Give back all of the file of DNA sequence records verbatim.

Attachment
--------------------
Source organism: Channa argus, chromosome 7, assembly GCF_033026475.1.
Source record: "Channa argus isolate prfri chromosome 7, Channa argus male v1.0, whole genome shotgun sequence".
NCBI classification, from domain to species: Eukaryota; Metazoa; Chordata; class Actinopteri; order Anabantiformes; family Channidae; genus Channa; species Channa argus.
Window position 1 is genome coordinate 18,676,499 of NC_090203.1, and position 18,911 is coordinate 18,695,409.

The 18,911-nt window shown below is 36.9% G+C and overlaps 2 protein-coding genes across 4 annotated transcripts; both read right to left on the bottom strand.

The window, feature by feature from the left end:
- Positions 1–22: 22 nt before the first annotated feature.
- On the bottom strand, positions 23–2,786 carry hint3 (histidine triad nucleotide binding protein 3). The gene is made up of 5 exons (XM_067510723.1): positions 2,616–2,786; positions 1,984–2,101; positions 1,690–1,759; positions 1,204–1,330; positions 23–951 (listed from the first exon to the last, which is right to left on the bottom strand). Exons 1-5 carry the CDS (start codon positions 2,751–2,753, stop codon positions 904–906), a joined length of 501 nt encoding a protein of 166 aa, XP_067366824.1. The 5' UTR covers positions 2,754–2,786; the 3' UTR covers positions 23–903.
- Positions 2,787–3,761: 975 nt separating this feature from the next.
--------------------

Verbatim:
Source organism: Channa argus, chromosome 7, assembly GCF_033026475.1.
Source record: "Channa argus isolate prfri chromosome 7, Channa argus male v1.0, whole genome shotgun sequence".
NCBI classification, from domain to species: Eukaryota; Metazoa; Chordata; class Actinopteri; order Anabantiformes; family Channidae; genus Channa; species Channa argus.
Window position 1 is genome coordinate 18,676,499 of NC_090203.1, and position 18,911 is coordinate 18,695,409.

The 18,911-nt window shown below is 36.9% G+C and overlaps 2 protein-coding genes across 4 annotated transcripts; both read right to left on the bottom strand.

The window, feature by feature from the left end:
- Positions 1–22: 22 nt before the first annotated feature.
- On the bottom strand, positions 23–2,786 carry hint3 (histidine triad nucleotide binding protein 3). The gene is made up of 5 exons (XM_067510723.1): positions 2,616–2,786; positions 1,984–2,101; positions 1,690–1,759; positions 1,204–1,330; positions 23–951 (listed from the first exon to the last, which is right to left on the bottom strand). Exons 1-5 carry the CDS (start codon positions 2,751–2,753, stop codon positions 904–906), a joined length of 501 nt encoding a protein of 166 aa, XP_067366824.1. The 5' UTR covers positions 2,754–2,786; the 3' UTR covers positions 23–903.
- Positions 2,787–3,761: 975 nt separating this feature from the next.